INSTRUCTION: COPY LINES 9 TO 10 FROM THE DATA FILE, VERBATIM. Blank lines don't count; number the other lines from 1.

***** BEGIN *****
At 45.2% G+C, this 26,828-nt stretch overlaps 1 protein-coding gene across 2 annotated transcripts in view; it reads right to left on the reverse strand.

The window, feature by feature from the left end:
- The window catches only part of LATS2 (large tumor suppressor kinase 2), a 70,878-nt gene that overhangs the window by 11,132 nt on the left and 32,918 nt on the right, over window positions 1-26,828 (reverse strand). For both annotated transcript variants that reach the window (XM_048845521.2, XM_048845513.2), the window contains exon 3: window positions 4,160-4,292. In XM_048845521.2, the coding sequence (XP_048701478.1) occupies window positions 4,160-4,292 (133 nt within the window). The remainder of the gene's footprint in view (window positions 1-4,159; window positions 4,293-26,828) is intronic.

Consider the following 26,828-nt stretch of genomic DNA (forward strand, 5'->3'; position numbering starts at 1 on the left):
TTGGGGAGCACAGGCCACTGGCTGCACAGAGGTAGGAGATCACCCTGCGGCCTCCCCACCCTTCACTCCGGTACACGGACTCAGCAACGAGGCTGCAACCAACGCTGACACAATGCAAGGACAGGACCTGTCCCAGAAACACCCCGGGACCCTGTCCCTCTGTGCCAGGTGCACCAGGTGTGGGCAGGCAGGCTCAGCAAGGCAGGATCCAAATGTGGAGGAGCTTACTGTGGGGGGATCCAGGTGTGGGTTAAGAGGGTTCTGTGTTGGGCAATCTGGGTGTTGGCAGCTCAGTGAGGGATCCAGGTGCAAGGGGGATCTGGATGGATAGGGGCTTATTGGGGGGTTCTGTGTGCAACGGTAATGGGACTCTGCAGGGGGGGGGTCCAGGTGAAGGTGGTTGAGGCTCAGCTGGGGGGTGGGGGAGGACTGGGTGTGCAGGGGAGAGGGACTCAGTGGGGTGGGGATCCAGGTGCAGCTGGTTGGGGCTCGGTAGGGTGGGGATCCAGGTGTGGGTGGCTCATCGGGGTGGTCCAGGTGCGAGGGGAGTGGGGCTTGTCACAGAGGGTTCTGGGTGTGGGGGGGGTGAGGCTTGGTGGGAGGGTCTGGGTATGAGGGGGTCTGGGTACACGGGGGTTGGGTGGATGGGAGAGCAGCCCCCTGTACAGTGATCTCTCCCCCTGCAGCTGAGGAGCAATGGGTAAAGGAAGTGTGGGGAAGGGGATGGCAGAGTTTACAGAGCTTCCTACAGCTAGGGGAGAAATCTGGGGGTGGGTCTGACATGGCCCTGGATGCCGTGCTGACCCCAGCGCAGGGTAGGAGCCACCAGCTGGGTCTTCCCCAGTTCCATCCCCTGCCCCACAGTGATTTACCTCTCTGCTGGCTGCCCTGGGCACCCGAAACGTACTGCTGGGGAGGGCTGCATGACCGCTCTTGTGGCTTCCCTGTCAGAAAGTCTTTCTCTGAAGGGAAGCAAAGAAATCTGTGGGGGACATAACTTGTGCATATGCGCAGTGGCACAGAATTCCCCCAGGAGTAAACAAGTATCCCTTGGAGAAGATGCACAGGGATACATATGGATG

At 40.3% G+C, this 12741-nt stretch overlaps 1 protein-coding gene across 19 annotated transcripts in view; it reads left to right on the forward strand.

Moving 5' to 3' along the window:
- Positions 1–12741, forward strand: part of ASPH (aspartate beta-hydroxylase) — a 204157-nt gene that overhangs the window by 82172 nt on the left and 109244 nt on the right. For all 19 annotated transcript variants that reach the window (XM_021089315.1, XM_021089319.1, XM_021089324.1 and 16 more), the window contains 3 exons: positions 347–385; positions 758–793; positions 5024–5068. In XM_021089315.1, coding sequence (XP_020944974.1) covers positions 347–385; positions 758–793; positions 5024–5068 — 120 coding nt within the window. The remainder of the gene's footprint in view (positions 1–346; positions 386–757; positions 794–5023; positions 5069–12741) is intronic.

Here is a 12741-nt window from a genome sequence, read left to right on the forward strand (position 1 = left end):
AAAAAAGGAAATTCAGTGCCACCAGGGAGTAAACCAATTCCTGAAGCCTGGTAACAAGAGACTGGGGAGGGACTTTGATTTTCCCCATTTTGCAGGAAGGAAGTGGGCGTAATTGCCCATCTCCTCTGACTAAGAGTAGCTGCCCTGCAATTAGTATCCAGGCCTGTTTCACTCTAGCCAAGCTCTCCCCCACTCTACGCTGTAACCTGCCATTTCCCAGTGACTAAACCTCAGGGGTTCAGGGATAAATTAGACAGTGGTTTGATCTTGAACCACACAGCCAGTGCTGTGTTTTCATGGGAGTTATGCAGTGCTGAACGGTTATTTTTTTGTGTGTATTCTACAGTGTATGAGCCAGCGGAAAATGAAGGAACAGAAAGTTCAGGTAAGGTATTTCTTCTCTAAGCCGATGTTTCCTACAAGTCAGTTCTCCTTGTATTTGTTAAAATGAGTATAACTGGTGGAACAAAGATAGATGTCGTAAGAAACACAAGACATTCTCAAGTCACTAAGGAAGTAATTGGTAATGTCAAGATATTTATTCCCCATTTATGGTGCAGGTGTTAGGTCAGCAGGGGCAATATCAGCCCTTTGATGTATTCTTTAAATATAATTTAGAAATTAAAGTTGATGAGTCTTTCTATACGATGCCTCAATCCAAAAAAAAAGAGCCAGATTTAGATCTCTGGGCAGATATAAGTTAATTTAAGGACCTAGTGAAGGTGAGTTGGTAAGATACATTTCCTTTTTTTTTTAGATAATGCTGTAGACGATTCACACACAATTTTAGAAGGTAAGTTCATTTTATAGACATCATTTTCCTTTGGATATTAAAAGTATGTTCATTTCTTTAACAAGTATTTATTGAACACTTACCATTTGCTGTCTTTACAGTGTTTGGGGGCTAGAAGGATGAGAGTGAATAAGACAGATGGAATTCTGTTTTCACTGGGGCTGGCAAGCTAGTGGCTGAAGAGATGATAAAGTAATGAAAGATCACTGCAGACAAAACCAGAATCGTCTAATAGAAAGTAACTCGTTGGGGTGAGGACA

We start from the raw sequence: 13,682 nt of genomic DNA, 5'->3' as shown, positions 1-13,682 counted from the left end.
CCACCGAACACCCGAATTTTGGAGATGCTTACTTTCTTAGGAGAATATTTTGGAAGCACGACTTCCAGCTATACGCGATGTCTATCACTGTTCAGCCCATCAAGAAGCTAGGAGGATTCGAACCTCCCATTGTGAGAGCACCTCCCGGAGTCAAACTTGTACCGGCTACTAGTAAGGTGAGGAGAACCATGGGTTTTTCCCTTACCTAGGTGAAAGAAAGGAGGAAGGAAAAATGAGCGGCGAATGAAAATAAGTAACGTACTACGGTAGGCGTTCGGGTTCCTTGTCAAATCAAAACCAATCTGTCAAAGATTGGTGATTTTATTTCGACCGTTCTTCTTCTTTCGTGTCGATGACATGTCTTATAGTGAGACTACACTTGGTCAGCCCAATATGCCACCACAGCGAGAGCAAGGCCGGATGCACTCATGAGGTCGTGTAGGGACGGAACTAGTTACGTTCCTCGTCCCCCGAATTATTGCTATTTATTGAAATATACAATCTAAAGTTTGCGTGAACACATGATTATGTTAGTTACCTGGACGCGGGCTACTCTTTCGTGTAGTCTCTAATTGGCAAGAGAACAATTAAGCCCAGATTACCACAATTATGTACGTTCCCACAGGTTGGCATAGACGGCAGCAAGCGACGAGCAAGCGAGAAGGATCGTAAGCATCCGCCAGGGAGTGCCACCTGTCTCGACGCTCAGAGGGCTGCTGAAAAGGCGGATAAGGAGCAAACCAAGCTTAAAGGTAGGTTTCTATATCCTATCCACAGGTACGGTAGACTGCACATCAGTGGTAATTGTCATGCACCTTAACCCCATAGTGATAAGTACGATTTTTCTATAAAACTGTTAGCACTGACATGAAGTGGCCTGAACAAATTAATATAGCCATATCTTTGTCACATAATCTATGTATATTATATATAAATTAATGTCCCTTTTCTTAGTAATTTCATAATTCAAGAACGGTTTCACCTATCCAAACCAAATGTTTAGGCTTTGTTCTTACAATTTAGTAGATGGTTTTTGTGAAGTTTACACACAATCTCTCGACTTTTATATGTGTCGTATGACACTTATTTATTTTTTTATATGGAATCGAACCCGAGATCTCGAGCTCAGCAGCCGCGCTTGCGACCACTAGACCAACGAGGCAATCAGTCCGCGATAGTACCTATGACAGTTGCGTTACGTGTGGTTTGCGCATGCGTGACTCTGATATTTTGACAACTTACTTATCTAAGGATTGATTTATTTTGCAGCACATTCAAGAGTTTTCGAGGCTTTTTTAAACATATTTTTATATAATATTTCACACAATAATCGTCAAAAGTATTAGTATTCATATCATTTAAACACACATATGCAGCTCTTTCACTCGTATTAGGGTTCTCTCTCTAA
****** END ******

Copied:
Here is a 12741-nt window from a genome sequence, read left to right on the forward strand (position 1 = left end):
AAAAAAGGAAATTCAGTGCCACCAGGGAGTAAACCAATTCCTGAAGCCTGGTAACAAGAGACTGGGGAGGGACTTTGATTTTCCCCATTTTGCAGGAAGGAAGTGGGCGTAATTGCCCATCTCCTCTGACTAAGAGTAGCTGCCCTGCAATTAGTATCCAGGCCTGTTTCACTCTAGCCAAGCTCTCCCCCACTCTACGCTGTAACCTGCCATTTCCCAGTGACTAAACCTCAGGGGTTCAGGGATAAATTAGACAGTGGTTTGATCTTGAACCACACAGCCAGTGCTGTGTTTTCATGGGAGTTATGCAGTGCTGAACGGTTATTTTTTTGTGTGTATTCTACAGTGTATGAGCCAGCGGAAAATGAAGGAACAGAAAGTTCAGGTAAGGTATTTCTTCTCTAAGCCGATGTTTCCTACAAGTCAGTTCTCCTTGTATTTGTTAAAATGAGTATAACTGGTGGAACAAAGATAGATGTCGTAAGAAACACAAGACATTCTCAAGTCACTAAGGAAGTAATTGGTAATGTCAAGATATTTATTCCCCATTTATGGTGCAGGTGTTAGGTCAGCAGGGGCAATATCAGCCCTTTGATGTATTCTTTAAATATAATTTAGAAATTAAAGTTGATGAGTCTTTCTATACGATGCCTCAATCCAAAAAAAAAGAGCCAGATTTAGATCTCTGGGCAGATATAAGTTAATTTAAGGACCTAGTGAAGGTGAGTTGGTAAGATACATTTCCTTTTTTTTTTAGATAATGCTGTAGACGATTCACACACAATTTTAGAAGGTAAGTTCATTTTATAGACATCATTTTCCTTTGGATATTAAAAGTATGTTCATTTCTTTAACAAGTATTTATTGAACACTTACCATTTGCTGTCTTTACAGTGTTTGGGGGCTAGAAGGATGAGAGTGAATAAGACAGATGGAATTCTGTTTTCACTGGGGCTGGCAAGCTAGTGGCTGAAGAGATGATAAAGTAATGAAAGATCACTGCAGACAAAACCAGAATCGTCTAATAGAAAGTAACTCGTTGGGGTGAGGACA